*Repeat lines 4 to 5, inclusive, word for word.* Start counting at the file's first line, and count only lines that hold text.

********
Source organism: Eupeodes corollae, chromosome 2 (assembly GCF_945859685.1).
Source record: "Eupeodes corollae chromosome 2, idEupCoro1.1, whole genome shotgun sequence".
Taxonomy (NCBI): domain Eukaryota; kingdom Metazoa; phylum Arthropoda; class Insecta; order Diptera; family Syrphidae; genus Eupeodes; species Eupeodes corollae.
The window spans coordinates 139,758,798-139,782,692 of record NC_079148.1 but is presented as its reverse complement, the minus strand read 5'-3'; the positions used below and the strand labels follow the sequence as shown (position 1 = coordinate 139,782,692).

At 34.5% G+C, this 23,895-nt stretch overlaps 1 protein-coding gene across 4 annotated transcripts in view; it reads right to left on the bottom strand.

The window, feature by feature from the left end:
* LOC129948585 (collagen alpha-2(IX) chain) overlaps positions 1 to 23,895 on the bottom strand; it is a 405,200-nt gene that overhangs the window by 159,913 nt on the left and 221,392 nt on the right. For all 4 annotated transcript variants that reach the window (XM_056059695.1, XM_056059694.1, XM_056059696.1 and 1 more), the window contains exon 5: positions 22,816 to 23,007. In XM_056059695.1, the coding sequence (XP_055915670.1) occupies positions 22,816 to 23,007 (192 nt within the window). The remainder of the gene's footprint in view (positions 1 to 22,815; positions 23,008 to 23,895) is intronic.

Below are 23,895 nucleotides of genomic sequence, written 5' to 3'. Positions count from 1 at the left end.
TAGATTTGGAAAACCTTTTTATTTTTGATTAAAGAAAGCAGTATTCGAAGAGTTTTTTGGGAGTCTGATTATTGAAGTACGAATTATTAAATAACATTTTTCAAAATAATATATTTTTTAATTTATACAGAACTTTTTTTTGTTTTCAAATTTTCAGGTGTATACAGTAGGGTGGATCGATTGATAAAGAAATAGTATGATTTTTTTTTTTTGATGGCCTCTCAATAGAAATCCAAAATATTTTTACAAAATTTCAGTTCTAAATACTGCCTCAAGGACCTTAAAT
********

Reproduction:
The window spans coordinates 139,758,798-139,782,692 of record NC_079148.1 but is presented as its reverse complement, the minus strand read 5'-3'; the positions used below and the strand labels follow the sequence as shown (position 1 = coordinate 139,782,692).

At 34.5% G+C, this 23,895-nt stretch overlaps 1 protein-coding gene across 4 annotated transcripts in view; it reads right to left on the bottom strand.